Pancake Politics

cafeteria

In our house, Sunday mornings are for pancakes and extra blanket time. If I’m lucky, I wake up to the smells wafting off the griddle and lay on the couch until I fill my belly with delicious, sugary carbs. Dave makes them from the whole wheat flour and pure maple syrup that are always in our cabinets. Sometimes I toss a bit of fruit on my plate to pretend like I’m being healthy. After all, I have a basket full of bananas on my counter and a freezer stuffed with frozen berries. Dave usually adds chocolate chips to his, because he likes to live a life of luxury. If I’m feeling extra motivated, I’ll mash up a tofu scramble and add the spinach, peppers, and onions that always seem to find their way into our kitchen.

When I eat our lazy Sunday breakfast, I’m always appreciative of the moment together, Dave’s excellent pancake making skills, and the time I have to relax. Sometimes—though not often enough—I remember to appreciate the ease with which we fill our cupboards and fridge, the privilege of having enough for this feast every week.

That’s not the case for everyone. During the 2014-2015 school year, 21.5 million kids qualified for free or reduced school lunches. Around one in every five children and one in every ten senior citizens lived in food-insecure homes in 2015. Nearly half of SNAP (the federal food benefit program) recipients are children. For people who struggle to fill their family’s freezers and their children’s bellies, every meal is a concern. The worry never disappears. One day you could have just enough and the next you could be going to sleep hungry. Think about how hard it is to make it through your work day without a 3pm snack. Imagine that feeling for three months. For three years. Weeks and weeks of fluctuating between just barely filling your plate and opening an empty fridge in the morning. Imagine relying on a federal program to help you feed your children and then having it taken away when your government starts to cut the budget.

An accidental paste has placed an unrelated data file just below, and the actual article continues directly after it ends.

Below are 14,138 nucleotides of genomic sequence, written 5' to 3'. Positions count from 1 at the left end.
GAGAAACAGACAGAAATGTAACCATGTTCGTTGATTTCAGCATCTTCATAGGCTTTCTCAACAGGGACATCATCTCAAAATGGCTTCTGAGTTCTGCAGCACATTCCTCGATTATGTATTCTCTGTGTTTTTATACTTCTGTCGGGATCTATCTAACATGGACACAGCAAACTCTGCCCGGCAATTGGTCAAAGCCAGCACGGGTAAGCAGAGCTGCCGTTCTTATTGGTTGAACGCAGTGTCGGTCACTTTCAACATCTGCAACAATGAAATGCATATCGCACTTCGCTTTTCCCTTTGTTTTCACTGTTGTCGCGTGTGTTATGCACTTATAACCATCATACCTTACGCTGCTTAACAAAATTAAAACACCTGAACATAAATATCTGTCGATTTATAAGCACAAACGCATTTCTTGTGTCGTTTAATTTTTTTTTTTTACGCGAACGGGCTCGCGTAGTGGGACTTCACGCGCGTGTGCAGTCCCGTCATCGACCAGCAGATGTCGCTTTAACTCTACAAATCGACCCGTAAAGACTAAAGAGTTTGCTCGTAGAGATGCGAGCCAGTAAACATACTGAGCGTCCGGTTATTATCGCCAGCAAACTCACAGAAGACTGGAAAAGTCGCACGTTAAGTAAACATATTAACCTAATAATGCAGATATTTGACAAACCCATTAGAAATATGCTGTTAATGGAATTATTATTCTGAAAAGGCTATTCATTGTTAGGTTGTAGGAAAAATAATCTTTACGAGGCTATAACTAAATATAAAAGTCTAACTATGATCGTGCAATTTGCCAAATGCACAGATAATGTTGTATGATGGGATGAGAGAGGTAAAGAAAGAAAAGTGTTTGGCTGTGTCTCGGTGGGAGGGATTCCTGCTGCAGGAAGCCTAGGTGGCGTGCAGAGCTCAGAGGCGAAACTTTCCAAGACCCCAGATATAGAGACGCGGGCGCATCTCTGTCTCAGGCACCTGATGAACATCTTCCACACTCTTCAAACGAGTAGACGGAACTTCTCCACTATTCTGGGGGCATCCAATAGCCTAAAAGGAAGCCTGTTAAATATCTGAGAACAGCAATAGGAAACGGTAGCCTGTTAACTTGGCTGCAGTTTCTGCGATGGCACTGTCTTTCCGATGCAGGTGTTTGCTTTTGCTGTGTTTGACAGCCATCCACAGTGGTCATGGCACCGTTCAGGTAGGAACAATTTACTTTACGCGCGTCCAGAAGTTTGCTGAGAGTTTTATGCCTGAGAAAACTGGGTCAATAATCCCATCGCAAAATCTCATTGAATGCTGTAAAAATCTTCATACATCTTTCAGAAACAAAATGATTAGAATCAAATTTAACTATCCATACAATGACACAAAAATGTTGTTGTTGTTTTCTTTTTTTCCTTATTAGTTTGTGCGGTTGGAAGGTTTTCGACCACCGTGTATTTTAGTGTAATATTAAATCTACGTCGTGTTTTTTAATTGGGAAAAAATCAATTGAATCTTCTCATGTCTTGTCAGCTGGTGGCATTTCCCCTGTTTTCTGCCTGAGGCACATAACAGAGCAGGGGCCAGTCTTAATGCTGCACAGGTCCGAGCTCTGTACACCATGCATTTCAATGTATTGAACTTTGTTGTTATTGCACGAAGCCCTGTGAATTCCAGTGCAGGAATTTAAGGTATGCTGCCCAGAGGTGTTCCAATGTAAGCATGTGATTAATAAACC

One of America’s most beautiful qualities—the pride we take in our ability to work hard and carve out a bit of the world for ourselves—backfires when we’re tasked with taking care of one another. We live in a system of praise and punishment, so that’s what we dole out. We forget that not everyone starts in the same place. We forget that our brains don’t all work the same way. We forget that this isn’t an all-or-nothing game. And our politicians know we forget those things. They forget too. So they pass bills that make the numbers look better and we let them because social needs are complicated and never-ending.

Each time an election comes around, though, its a chance to place people who remember in positions of power. It’s a chance to tell our government that we can both work hard to succeed and be understanding of people who need a bit more than we do. We can have something to which we all aspire—this grand ideal of ultimate success—while also firmly establishing a ground floor beneath which none of us should fall. At the very least, we can make sure we’re all fed, warm, and healthy.

I can’t buy a sandwich for every hungry kid or send a care package to every hungry family, but I can vote for politicians who support programs that align with my values. I can vote for representatives who maintain strong SNAP and WIC funding, who work to grow healthy food programs in low-income neighborhoods, and who prioritize school breakfast and lunch programs. Our presidential candidates haven’t been talking much about this issue—children with growling stomachs don’t vote very often—but state and local governments play a big role in keeping communities fed and healthy, and we can shape those roles just as we shape the presidency—if we cast our ballots.

 

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